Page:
"His name is Torg."
Translation:torgh 'oH pongDaj'e'.
-'e' generally means "topic." That is, the noun marked with -'e' is the topic of the sentence; it's what the sentence is all about. It also serves to draw attention to that noun over others.
-'e' is also used in the special "to be" construction like the one above. Its presence might be related to being a topicalizer; the sentence could be interpreted as "As for my name, it's Torg; Let's focus on my name in this sentence; it's Torg."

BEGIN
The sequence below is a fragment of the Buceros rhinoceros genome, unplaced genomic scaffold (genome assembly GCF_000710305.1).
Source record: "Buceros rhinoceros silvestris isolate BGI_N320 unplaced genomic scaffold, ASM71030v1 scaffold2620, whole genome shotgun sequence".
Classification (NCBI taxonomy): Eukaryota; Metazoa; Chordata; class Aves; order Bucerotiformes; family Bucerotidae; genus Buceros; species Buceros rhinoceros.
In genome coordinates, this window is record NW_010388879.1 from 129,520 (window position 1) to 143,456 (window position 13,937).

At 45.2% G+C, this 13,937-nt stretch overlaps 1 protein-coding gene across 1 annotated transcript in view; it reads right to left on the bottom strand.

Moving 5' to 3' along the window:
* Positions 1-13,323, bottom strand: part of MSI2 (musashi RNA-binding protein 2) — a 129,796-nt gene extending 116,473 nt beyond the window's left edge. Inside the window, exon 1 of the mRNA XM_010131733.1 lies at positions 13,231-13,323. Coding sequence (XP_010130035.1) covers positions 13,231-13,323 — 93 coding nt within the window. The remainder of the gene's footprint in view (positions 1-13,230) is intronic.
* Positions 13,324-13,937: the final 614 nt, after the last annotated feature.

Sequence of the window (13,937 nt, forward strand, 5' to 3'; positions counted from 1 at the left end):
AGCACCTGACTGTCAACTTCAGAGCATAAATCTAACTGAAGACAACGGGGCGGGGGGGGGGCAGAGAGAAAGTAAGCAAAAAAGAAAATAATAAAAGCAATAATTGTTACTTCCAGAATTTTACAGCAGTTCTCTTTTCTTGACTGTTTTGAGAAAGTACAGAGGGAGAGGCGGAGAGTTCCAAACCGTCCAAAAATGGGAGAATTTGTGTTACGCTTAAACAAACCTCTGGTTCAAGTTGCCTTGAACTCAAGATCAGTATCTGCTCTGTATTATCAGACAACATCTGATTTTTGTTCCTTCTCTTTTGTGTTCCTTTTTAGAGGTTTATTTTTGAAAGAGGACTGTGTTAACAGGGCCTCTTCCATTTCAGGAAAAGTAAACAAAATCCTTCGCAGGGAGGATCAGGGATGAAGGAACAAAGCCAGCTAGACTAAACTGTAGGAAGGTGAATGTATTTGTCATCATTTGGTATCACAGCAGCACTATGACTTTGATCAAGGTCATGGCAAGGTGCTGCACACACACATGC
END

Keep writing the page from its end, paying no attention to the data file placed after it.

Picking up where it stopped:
But you don't need to think of it as a topicalizer in "to be" sentences. Just think of it as part of the formula to make this kind of sentence. When you want to say noun1 is noun2, you say "noun2 pronoun noun1'e'."
For now, just learn that it's required in "A is B" type sentences.
Klingon doesn't have a verb meaning "to be", and the way it forms sentences such as "his name is Torg" or "Mara is a doctor" involves a pronoun such as 'oH ("it") or ghaH ("he; she") and the use of the -'e' ending on the subject.